The U.S. Is Failing Women and Girls at the U.S-Mexico Border

As asylum claims mount and U.S. immigration enforcement struggle to process them, border communities will remain overcrowded and detention centers will quickly fill up. Without deliberate humanitarian intervention, displaced Venezuelans at the U.S.-Mexico border will continue to suffer in inhumane conditions.

What can’t be overstated is the degree to which women and girls bear the brunt of this suffering.

Midterms and ‘Mid-Cycle Spotting’: Getting Real About Women’s Health

We have been left all alone, our bodies overlooked by the law and undermined by the courts. We’re left, quite literally, to save our own lives. But perhaps one silver lining of the overturning of Roe v. Wade has been creating space for women to openly and deliberately trace the arc of their reproductive lives—in public—from menstruation to menopause.

As advocates, scholars and providers now work to reimagine and rebuild what meaningful reproductive care looks like in this country, we have an opportunity to be more holistic in addressing the full continuum of women’s reproductive lives. Private sector interventions and public policy solutions must reflect those intersections. Period. Full stop. 

Iconic Book ‘Our Bodies Ourselves’ Goes Digital

In September, Our Bodies, Ourselves went digital as Our Bodies Ourselves Today (OBOS Today)—a definitive knowledge hub for trusted, peer-reviewed information from a feminist perspective, with content by over 100 experts.

“We are living in an era where our civil rights and human rights are being taken away from us—not only the right to abortion in many states but also the right to talk about it,” said Amy Agigian, director of OBOS Today.

Period Pills: Another Option for Fertility Control

Menstrual regulation has a long history in the United States where, for centuries, women have used a wide range of herbs and medicinal teas to “induce” or “bring down” a late period when they did not want to be pregnant. Today, period pills—also known as “missed period pills” or “late period pills”—are medications that you can take if your period is late and you suspect you’re pregnant—but don’t want to be. Advocates believe period pills can help avert the negative consequences of new abortion bans, now in effect in over a dozen states across the country.

Progress for Girls’ Education Requires Menstrual Health Equity, Period!

Millions of girls struggle to participate in school at least once a month due to the lack of acceptable menstrual health products or facilities. “Lack of access to menstrual health information, supplies and support are barriers that stand in the way of advancing sexual and reproductive health and rights, gender equality and the full autonomy and sustained achievement of girls and women,” said Rahwa Weldemichael, Ph.D., associate director and gender justice specialist at PAI.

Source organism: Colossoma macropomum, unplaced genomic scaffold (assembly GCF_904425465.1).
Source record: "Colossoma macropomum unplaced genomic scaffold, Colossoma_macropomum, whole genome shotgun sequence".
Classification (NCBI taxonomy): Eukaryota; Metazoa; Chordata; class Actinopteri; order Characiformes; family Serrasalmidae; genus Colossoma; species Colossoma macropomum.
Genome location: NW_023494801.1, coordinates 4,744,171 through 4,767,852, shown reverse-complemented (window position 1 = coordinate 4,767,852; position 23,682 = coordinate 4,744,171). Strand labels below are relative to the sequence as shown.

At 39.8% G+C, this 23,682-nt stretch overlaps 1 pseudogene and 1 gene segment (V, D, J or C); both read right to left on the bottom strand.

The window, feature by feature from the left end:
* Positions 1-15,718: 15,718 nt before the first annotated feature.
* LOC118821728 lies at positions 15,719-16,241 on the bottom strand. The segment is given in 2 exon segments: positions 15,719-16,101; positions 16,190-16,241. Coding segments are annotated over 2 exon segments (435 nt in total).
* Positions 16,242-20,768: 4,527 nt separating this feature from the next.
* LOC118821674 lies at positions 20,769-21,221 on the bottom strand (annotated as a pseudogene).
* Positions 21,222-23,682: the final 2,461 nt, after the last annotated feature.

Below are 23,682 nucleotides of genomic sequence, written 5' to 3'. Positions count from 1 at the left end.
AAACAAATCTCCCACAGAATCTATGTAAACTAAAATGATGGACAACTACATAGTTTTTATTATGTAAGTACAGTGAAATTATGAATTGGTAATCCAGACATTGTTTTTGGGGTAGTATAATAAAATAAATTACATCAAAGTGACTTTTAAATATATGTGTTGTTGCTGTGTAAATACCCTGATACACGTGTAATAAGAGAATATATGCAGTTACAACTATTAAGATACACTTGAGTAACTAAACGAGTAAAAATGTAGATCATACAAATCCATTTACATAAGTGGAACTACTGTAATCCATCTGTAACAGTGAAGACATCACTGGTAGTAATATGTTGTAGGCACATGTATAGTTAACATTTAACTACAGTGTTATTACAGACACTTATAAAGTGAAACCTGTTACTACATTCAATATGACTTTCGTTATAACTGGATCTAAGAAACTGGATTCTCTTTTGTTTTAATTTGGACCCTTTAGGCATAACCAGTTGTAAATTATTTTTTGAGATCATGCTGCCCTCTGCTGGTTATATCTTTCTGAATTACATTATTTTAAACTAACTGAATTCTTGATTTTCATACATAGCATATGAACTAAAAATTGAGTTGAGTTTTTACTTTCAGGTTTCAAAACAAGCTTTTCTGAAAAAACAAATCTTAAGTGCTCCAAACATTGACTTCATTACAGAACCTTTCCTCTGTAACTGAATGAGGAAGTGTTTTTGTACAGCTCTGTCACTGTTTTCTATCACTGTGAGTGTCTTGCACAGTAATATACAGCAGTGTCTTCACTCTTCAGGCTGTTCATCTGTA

We see examples of this in the work of feminists around the world—like Copper Rose Zambia, a leading youth-focused, girls’ empowerment organization in Zambia. They offer menstruation education, training and product distribution programs with youth to normalize and increase awareness of menstrual health management.

Keeping Score: Women Protest Hijab Law Across Iran; SNL and Sesame Street Casts Make History; U.S. Government Scores C+ on Repro Rights

In every issue of Ms., we track research on our progress in the fight for equality, catalogue can’t-miss quotes from feminist voices and keep tabs on the feminist movement’s many milestones. We’re Keeping Score online, too—in in this biweekly round-up.

This week: Saturday Night Live and Sesame Street hire first nonbinary and Black woman cast members, respectively; Kelley Robinson hired as first Black woman director of the Human Rights Campaign; California becomes sanctuary state for trans youth; U.S. Soccer Federation documents rampant abuse; 80 percent of pregnancy-related deaths in the U.S. are preventable, and more.

Ms. Global: Scotland Eliminates Period Product Fees; Poland’s Pride March; Nonbinary Joan of Arc Debuts at Globe Theatre

Ms. has always understood: Feminist movements around the world hold answers to some of the U.S.’s most intractable problems. Ms.. Global is taking note of feminists worldwide.

This week: Scotland paves way for period poverty movement; volunteers provide menstrual products in Pakistan, amid floods; Pride marches in Poland; Spain passes “yes means yes” consent law; and more.

ICYMI: ‘Everything You Need to Know About Birth Control’ with Dr. Sophia Yen

In this time of crisis, Dr. Sophia Yen says it’s essential we take charge of our own reproductive health. Yen is the CEO and co-founder of Pandia Health, the only doctor-led and women-founded and -led birth control delivery company. She is a board-certified physician with a focus in adolescent medicine, and serves as a clinical associate professor at Stanford Medical School in the Department of Pediatrics.

In a Ms. webinar on Tuesday, “Everything You Ever Wanted to Know About Birth Control,” Yen broke down the best forms of birth control and emergency contraception, why you should consider skipping your period, how to get abortion pills (even if you live in a state with a ban), and more.